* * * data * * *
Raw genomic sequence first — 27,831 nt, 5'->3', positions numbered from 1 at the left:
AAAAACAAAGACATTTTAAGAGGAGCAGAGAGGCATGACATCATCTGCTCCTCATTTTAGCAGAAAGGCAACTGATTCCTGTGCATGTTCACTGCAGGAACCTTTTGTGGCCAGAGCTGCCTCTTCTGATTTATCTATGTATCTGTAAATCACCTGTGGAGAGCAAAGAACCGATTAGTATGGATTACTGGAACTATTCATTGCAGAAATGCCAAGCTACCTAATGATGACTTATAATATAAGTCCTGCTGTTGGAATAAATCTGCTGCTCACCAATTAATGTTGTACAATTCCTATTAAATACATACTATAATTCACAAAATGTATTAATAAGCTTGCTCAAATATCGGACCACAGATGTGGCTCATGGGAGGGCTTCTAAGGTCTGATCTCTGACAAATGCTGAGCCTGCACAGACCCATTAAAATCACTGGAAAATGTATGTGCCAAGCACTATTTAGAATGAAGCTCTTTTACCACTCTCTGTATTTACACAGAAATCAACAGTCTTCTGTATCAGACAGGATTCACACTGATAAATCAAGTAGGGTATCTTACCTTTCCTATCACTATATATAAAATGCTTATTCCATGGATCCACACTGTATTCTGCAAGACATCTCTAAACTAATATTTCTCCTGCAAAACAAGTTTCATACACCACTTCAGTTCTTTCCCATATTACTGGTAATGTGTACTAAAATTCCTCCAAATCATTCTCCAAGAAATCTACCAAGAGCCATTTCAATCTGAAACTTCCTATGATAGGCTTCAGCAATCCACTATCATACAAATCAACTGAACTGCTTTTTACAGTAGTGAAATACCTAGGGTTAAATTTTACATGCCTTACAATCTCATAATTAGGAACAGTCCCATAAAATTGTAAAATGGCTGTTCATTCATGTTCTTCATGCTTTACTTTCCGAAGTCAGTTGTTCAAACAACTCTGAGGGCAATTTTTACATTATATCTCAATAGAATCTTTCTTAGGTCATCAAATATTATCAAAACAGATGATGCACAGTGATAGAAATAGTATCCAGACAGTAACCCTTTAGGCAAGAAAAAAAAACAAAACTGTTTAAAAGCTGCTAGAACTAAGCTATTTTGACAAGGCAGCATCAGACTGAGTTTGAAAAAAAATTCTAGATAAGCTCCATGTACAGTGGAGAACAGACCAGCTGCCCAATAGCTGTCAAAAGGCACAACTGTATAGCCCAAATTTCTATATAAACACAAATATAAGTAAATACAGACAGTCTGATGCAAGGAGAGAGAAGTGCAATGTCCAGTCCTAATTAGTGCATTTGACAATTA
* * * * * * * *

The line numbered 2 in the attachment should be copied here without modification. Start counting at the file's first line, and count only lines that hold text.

AAAAACAAAGACATTTTAAGAGGAGCAGAGAGGCATGACATCATCTGCTCCTCATTTTAGCAGAAAGGCAACTGATTCCTGTGCATGTTCACTGCAGGAACCTTTTGTGGCCAGAGCTGCCTCTTCTGATTTATCTATGTATCTGTAAATCACCTGTGGAGAGCAAAGAACCGATTAGTATGGATTACTGGAACTATTCATTGCAGAAATGCCAAGCTACCTAATGATGACTTATAATATAAGTCCTGCTGTTGGAATAAATCTGCTGCTCACCAATTAATGTTGTACAATTCCTATTAAATACATACTATAATTCACAAAATGTATTAATAAGCTTGCTCAAATATCGGACCACAGATGTGGCTCATGGGAGGGCTTCTAAGGTCTGATCTCTGACAAATGCTGAGCCTGCACAGACCCATTAAAATCACTGGAAAATGTATGTGCCAAGCACTATTTAGAATGAAGCTCTTTTACCACTCTCTGTATTTACACAGAAATCAACAGTCTTCTGTATCAGACAGGATTCACACTGATAAATCAAGTAGGGTATCTTACCTTTCCTATCACTATATATAAAATGCTTATTCCATGGATCCACACTGTATTCTGCAAGACATCTCTAAACTAATATTTCTCCTGCAAAACAAGTTTCATACACCACTTCAGTTCTTTCCCATATTACTGGTAATGTGTACTAAAATTCCTCCAAATCATTCTCCAAGAAATCTACCAAGAGCCATTTCAATCTGAAACTTCCTATGATAGGCTTCAGCAATCCACTATCATACAAATCAACTGAACTGCTTTTTACAGTAGTGAAATACCTAGGGTTAAATTTTACATGCCTTACAATCTCATAATTAGGAACAGTCCCATAAAATTGTAAAATGGCTGTTCATTCATGTTCTTCATGCTTTACTTTCCGAAGTCAGTTGTTCAAACAACTCTGAGGGCAATTTTTACATTATATCTCAATAGAATCTTTCTTAGGTCATCAAATATTATCAAAACAGATGATGCACAGTGATAGAAATAGTATCCAGACAGTAACCCTTTAGGCAAGAAAAAAAAACAAAACTGTTTAAAAGCTGCTAGAACTAAGCTATTTTGACAAGGCAGCATCAGACTGAGTTTGAAAAAAAATTCTAGATAAGCTCCATGTACAGTGGAGAACAGACCAGCTGCCCAATAGCTGTCAAAAGGCACAACTGTATAGCCCAAATTTCTATATAAACACAAATATAAGTAAATACAGACAGTCTGATGCAAGGAGAGAGAAGTGCAATGTCCAGTCCTAATTAGTGCATTTGACAATTA